The Aharanov-Bohm effect isn't even the worst example; that award goes to anyons. Anyons pick up a phase $e^{i \phi}$ when their positions are physically exchanged, i.e. when two of them are picked up and swapped by an experimentalist, assuming that there are no extra external fields, the anyons are moved slowly, and so on. However, this is persistently confused with the phase that results from formally swapping two variables in the many-body wavefunction, $$\psi(x_1, x_2, \ldots) = e^{i \theta} \psi(x_2, x_1, \ldots).$$ It is trivial to prove this formal phase is always $\pm 1$ in any dimension, leading even very capable mathematicians to assert that anyons cannot exist. The majority of introductory quantum mechanics books that attempt to treat anyons make precisely this mistake, then mumble something incorrect about topology allowing the formal phase to differ from $\pm 1$. It's a mess. (For a good treatment, see here.)

Similarly, the Aharanov-Bohm phase is the fact that a particle picks up an extra phase $e^{i \theta}$ upon being transported around a flux. It is easy to see where both the Aharanov-Bohm and anyon phase come from if you use the path integral. Mathematically minded students often dismiss this argument, based on trajectories, as "heuristic", but this misses the point, because the physics of the situation is explicitly about trajectories. You can't easily see the phase shift between two trajectories if you use the time-independent Schrodinger equation.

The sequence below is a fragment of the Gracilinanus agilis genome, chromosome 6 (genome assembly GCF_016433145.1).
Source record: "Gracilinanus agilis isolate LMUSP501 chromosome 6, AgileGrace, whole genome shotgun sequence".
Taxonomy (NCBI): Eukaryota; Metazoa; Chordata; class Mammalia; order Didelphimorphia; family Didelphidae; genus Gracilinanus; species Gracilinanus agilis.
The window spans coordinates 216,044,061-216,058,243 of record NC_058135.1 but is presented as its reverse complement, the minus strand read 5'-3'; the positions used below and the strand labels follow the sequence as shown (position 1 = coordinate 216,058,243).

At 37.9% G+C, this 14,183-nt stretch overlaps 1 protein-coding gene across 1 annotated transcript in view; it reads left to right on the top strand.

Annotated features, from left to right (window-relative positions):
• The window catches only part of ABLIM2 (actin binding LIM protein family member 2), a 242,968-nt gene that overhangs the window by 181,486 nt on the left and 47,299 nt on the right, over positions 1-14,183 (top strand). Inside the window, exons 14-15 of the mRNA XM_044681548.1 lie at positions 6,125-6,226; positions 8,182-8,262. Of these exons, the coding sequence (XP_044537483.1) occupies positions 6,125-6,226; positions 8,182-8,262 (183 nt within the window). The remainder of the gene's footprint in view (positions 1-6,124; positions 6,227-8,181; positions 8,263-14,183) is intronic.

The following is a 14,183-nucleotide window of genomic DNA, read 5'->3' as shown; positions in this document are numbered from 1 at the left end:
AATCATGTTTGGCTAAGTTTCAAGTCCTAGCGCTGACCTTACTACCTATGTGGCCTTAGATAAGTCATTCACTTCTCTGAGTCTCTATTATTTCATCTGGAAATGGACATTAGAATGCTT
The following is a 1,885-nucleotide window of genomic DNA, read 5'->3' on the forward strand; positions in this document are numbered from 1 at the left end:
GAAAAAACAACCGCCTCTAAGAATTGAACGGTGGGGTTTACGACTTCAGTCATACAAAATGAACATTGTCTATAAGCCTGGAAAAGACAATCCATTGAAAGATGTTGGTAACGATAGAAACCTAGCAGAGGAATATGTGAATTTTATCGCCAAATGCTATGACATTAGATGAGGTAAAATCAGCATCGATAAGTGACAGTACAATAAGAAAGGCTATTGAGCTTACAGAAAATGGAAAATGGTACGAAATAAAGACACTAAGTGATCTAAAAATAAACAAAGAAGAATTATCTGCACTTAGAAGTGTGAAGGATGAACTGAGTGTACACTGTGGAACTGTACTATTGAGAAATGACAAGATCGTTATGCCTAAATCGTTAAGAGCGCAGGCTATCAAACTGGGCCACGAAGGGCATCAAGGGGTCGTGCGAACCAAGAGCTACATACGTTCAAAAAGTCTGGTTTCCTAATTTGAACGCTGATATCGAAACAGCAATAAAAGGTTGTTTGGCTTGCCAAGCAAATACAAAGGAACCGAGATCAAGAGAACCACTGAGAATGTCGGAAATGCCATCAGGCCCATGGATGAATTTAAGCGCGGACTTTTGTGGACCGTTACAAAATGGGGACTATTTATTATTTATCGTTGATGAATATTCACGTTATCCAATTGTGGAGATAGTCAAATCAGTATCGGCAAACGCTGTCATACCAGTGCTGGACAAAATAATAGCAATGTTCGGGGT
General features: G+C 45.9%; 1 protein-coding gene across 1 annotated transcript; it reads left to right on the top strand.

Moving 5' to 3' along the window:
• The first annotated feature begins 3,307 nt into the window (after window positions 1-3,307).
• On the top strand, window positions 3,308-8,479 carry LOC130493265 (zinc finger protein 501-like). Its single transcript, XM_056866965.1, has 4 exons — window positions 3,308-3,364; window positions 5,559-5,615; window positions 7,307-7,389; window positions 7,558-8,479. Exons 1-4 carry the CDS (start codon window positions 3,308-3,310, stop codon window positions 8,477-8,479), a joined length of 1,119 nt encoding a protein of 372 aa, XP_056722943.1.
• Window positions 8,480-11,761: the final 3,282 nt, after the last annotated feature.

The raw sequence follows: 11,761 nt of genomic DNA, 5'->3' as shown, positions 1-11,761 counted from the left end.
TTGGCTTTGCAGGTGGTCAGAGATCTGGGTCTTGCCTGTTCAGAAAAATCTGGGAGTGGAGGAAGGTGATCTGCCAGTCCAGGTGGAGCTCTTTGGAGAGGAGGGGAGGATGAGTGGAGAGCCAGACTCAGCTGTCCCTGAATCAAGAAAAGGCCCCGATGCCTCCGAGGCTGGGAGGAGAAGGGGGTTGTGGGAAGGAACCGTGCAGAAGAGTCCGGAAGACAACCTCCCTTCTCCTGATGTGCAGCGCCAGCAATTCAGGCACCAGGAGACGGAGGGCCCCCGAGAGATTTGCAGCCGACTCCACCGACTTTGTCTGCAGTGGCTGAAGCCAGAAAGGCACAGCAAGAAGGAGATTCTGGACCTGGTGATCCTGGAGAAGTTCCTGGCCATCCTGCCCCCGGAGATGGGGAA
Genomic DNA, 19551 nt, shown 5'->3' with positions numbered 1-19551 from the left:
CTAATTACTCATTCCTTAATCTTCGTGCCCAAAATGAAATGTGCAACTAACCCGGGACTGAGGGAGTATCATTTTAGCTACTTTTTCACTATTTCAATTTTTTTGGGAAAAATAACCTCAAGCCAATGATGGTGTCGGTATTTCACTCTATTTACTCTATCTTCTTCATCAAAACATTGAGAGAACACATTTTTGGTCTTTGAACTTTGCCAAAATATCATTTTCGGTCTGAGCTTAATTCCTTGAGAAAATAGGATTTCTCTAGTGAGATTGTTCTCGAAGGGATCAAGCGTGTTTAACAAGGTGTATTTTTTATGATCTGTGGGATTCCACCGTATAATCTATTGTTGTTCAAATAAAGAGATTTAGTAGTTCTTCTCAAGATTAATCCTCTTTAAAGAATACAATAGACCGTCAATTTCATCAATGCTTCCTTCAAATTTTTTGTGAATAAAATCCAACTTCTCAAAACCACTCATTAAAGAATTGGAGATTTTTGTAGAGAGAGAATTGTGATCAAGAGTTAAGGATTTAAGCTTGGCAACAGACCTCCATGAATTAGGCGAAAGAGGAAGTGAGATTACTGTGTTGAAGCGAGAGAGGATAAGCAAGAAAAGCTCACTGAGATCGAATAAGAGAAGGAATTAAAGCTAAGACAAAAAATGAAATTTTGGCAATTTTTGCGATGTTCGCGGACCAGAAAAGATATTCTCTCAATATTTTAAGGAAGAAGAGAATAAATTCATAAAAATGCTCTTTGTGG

If you don't like the path integral, you can also derive these phases with the adiabatic theorem: trap a particle in a box at location $\mathbf{R}$ and transport the box around the flux. The gauge connection $\mathbf{A}$ functions precisely as the Berry connection on the states $|\mathbf{R} \rangle$, and the derivation then proceeds exactly the same way as the formal fiber bundle derivation below. Note that in both the path integral and adiabatic theorem explicitly require the transport to be slow. In the former case, it's to avoid picking up extra $\int \mathbf{p} \cdot d \mathbf{x}$ phases, and in the latter case it's a condition of the adiabatic theorem.

A Correct Fiber Bundle Derivation

The argument you gave rests on comparing wavefunctions in two different gauges, which is physically meaningless. Here is a correct derivation.

As you know, we may describe the gauge field in terms of a $U(1)$-bundle over $M$. All such bundles are trivial, which is why most courses don't talk about them; it just makes things more complicated. However, suppose we chose to use bundles anyway and covered $M$ with two patches. Then we may compute the phase picked up by transporting a particle around the flux as follows.